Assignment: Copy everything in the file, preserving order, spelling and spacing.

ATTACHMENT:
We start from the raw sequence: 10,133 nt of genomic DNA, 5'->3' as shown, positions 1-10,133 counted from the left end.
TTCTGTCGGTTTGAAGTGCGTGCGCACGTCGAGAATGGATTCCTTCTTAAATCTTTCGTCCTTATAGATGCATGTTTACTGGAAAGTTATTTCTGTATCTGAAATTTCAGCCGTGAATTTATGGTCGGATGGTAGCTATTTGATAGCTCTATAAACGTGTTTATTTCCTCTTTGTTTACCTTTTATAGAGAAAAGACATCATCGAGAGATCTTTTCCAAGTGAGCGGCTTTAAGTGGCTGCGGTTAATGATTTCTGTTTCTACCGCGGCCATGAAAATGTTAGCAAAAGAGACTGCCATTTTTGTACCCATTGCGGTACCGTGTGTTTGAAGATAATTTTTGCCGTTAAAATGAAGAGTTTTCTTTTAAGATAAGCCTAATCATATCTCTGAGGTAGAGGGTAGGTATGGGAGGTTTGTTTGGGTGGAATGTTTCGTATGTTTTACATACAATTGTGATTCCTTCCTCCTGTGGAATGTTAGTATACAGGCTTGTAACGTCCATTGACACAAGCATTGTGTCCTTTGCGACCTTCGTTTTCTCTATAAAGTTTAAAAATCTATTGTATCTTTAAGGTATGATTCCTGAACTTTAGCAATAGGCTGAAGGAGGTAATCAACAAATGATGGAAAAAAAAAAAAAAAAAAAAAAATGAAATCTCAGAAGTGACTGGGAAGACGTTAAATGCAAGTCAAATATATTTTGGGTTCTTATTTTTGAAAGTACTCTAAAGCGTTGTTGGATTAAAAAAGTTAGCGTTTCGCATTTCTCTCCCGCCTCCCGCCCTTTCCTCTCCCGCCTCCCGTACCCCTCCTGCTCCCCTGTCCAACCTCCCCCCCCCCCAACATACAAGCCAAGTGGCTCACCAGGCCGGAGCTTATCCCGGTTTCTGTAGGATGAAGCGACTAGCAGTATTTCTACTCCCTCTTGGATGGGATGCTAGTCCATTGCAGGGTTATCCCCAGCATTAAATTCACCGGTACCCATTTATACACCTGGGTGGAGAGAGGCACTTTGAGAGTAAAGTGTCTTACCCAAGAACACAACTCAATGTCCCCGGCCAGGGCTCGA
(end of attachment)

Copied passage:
We start from the raw sequence: 10,133 nt of genomic DNA, 5'->3' as shown, positions 1-10,133 counted from the left end.
TTCTGTCGGTTTGAAGTGCGTGCGCACGTCGAGAATGGATTCCTTCTTAAATCTTTCGTCCTTATAGATGCATGTTTACTGGAAAGTTATTTCTGTATCTGAAATTTCAGCCGTGAATTTATGGTCGGATGGTAGCTATTTGATAGCTCTATAAACGTGTTTATTTCCTCTTTGTTTACCTTTTATAGAGAAAAGACATCATCGAGAGATCTTTTCCAAGTGAGCGGCTTTAAGTGGCTGCGGTTAATGATTTCTGTTTCTACCGCGGCCATGAAAATGTTAGCAAAAGAGACTGCCATTTTTGTACCCATTGCGGTACCGTGTGTTTGAAGATAATTTTTGCCGTTAAAATGAAGAGTTTTCTTTTAAGATAAGCCTAATCATATCTCTGAGGTAGAGGGTAGGTATGGGAGGTTTGTTTGGGTGGAATGTTTCGTATGTTTTACATACAATTGTGATTCCTTCCTCCTGTGGAATGTTAGTATACAGGCTTGTAACGTCCATTGACACAAGCATTGTGTCCTTTGCGACCTTCGTTTTCTCTATAAAGTTTAAAAATCTATTGTATCTTTAAGGTATGATTCCTGAACTTTAGCAATAGGCTGAAGGAGGTAATCAACAAATGATGGAAAAAAAAAAAAAAAAAAAAAAATGAAATCTCAGAAGTGACTGGGAAGACGTTAAATGCAAGTCAAATATATTTTGGGTTCTTATTTTTGAAAGTACTCTAAAGCGTTGTTGGATTAAAAAAGTTAGCGTTTCGCATTTCTCTCCCGCCTCCCGCCCTTTCCTCTCCCGCCTCCCGTACCCCTCCTGCTCCCCTGTCCAACCTCCCCCCCCCCCAACATACAAGCCAAGTGGCTCACCAGGCCGGAGCTTATCCCGGTTTCTGTAGGATGAAGCGACTAGCAGTATTTCTACTCCCTCTTGGATGGGATGCTAGTCCATTGCAGGGTTATCCCCAGCATTAAATTCACCGGTACCCATTTATACACCTGGGTGGAGAGAGGCACTTTGAGAGTAAAGTGTCTTACCCAAGAACACAACTCAATGTCCCCGGCCAGGGCTCGA